Here is my take on the Mannlicher stock based on several years of research and quite a few opinions from Mannlicher lovers. As you know, most old military rifles used by the infantry were full stock rifles. Muskets, Krags, 1903 Springfield, 98 Mausers, M1 Garand's and on and on. Lots of these rifles became sporters and some kept the full stock and some did not. As I am sure you also know, the term Mannlicher stock became universal from the Mannlicher-Schoenauer rifles from Austria. These full stock models, (also made in half stock models), were rumored to be popular for mountain hunting, where the shooter could use his rifle as a hiking stick. Also, the full stock was noted to be an "alpine/woodland" thing in Europe. Shorter, lighter, with largest caliber being .30-06, and not the need to really reach out, but rather be light and maneuverable. Another reason I have seen stated from some European old-timers was protecting the barrel. From some I have talked to, putting a full stock on a sporting rifle was an attractive way to protect the barrel, similar to the reason for full-stock military issue rifles of the day. This a short dissertation, yet in my opinion and in modern sporting arms, it is all about looks. There are/were alot of modern firearms companies that mfg'd rifles in full-stock configuration and did it for one reason: Looks. Sako was and is the only company to mfg. a full-stock rifle that actually is not a full stock, but two separate pieces. I am not just a collector of Sako Mannlichers but I own and have owned full-stock rifles mfg'd by Mannlicher Schoenauer, Mauser, Heym, Steyer, Winchester, Ruger, Harrington & Richardson, Husqvarna, Whitworth/Interarms, Musketeer, CZ, Brno, Smith & Wesson, Kimber and so on. Interesting factoid is that Sako, with their ingenious two-part stock was the only company other than Firearms International's Musketeer FN action import to produce a full-stock rifle in Magnum calibers. I have a full-stock Musketeer in .300 win mag. I have shot full-stock rifles for quite a few years and while velocity is not what a 26" barrel would be, accuracy has never been an issue. As far as I know, and other than some high end custom European mfg. like Dumoulin Herstal in Belgium, only two company's mfg a commercial rifle in full-stock and that is CZ, 550 model FS (Full stock) and Steyer Mannlicher SBS Classic Mannlicher. With all of this in mind, I refer to the old Dennis Miller show where he ended his opening comments with; "That's just my opinion, I could be wrong".
Regards, Will
I always thought that the full stocks on military rifles were not to protect the barrel, but to protect the shooter's hands from the barrel. Without that wood, I doubt that a bayonet could be effectively wielded after a few rounds of rapid fire._
On civilian rifles, I suspect that full stocks are pure fashion, with perhaps vague military origins._
Sometimes style simply beats practicality. (Google "miniskirt vs. wind" if you have any doubts.)

Whoever did the work on that L61 stock has no soul AND zero class. Still, you have a nice action to work from on a "custom" project. I'm assuming that your picked it up "right"...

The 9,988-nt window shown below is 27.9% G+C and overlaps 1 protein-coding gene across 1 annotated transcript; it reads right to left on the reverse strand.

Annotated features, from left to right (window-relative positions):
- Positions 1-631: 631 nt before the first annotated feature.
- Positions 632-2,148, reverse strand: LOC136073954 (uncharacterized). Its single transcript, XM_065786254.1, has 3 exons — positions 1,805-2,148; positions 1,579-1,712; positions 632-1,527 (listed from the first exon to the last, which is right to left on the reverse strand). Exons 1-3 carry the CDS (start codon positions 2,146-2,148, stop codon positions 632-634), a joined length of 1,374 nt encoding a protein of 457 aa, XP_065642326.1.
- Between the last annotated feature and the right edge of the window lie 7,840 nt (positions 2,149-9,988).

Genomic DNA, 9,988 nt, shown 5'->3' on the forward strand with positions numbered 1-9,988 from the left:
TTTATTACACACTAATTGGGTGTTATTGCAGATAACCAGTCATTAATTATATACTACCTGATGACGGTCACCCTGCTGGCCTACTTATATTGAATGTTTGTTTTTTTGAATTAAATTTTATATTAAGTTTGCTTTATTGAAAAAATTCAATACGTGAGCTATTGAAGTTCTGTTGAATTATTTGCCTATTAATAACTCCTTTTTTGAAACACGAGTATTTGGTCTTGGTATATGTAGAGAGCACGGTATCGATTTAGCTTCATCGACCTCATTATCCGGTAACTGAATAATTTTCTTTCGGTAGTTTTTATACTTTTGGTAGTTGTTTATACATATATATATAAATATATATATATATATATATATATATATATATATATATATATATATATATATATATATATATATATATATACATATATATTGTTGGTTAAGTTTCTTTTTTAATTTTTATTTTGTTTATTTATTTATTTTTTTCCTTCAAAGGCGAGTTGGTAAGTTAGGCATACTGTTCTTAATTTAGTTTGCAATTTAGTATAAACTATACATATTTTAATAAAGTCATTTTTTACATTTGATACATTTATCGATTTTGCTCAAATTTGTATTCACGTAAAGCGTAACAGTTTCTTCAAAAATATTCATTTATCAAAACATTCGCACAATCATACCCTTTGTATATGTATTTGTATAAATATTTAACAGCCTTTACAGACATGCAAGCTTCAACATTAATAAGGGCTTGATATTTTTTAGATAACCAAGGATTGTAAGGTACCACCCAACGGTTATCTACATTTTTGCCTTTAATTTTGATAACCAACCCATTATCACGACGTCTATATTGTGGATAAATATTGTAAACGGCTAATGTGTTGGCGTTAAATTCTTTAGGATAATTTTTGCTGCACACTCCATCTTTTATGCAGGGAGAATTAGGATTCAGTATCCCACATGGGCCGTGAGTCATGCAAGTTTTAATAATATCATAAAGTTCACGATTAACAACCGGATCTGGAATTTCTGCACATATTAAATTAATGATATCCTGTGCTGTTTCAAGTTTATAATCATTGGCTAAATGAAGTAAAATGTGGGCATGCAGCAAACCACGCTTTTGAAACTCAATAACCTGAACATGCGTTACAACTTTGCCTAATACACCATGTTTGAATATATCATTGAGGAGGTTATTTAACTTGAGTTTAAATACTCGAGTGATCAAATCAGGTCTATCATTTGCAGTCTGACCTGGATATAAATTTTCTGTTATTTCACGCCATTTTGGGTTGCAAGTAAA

Interesting Google info about the full stock. I always thought part of the reason was to protect the metal from the elements. Another reason we see so much wood on miliatry early military weapons.

I let this one slip away to a guy I know! I have another one in the pipeline so...!
Just too ugly I guess!!

THAT is the classic understatement. I never even dated a girl that ugly!

Glad you've got another "ugly stick" qued up...;-)

I agree with this, but will add that from my understanding at the begining of the 1900s the German Kaiser had a bum leg and used his hunting rifle like a walking stick. The extra wood at the end made that easier. The Kaiser being a trend-setting fellow helped the idea of keeping that wood all the way to the end of the barrel which was popular dating back to muzzleloading rifles and kept on military rifles into the modern cartridge era.
Guys, in Rock Island's catalog for the November 18, 19 and 20, 1996 you'll find many Sako's that we all wish we had including the Deluxe Mannlicher on page 89, the holy grail of 3 Safari Super Deluxes on page 87 and at least 30 or 40 more. If you order the catalog, don't ask for the sheets with the Prices Realized....you'll get sick.
setting fellow helped the idea of keeping that wood all the way to the end of the barrel which was popular dating back to muzzleloading rifles and kept on military rifles into the modern cartridge era. </p> -mannlicher said:
I agree with this, but will add that from my understanding at the begining of the 1900s the German_Kaiser had a bum leg and used his hunting rifle like a walking stick._ The extra wood at the end made that easier._ The Kaiser being a trend
I'd heard that, too. But full-stocked rifles go back way before the Kaiser in question, and they were standard in countries all over the world, not just Germany._
The story about the Kaiser and guns is that he had a withered arm and thus was fond of the Mauser Broomhandle and/or Luger pistols with a shoulder stock which could be handily fired with the use of only one arm. This story may or may not have any more credence than the one about the full stock rifles.
You know I never thought about it much but being from Alaska and all the pictures I have seen of mannlicher stocks where in cold weather I always thought it was to keep the barrel all the same temp. Its probably just because I live in cold weather climate and all the pictures are from here.